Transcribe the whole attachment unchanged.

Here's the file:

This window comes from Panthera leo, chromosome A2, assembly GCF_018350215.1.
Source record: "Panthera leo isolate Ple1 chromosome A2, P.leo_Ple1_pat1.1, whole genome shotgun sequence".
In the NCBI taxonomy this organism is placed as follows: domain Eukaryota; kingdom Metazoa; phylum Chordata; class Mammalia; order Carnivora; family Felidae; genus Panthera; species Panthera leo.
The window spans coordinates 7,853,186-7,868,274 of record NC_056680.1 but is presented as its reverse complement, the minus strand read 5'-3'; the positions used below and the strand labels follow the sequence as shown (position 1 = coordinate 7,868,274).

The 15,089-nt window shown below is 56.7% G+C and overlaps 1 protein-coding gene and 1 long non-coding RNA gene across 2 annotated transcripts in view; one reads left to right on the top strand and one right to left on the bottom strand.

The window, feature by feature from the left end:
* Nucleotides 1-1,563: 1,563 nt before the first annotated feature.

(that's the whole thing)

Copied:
This window comes from Panthera leo, chromosome A2, assembly GCF_018350215.1.
Source record: "Panthera leo isolate Ple1 chromosome A2, P.leo_Ple1_pat1.1, whole genome shotgun sequence".
In the NCBI taxonomy this organism is placed as follows: domain Eukaryota; kingdom Metazoa; phylum Chordata; class Mammalia; order Carnivora; family Felidae; genus Panthera; species Panthera leo.
The window spans coordinates 7,853,186-7,868,274 of record NC_056680.1 but is presented as its reverse complement, the minus strand read 5'-3'; the positions used below and the strand labels follow the sequence as shown (position 1 = coordinate 7,868,274).

The 15,089-nt window shown below is 56.7% G+C and overlaps 1 protein-coding gene and 1 long non-coding RNA gene across 2 annotated transcripts in view; one reads left to right on the top strand and one right to left on the bottom strand.

The window, feature by feature from the left end:
* Nucleotides 1-1,563: 1,563 nt before the first annotated feature.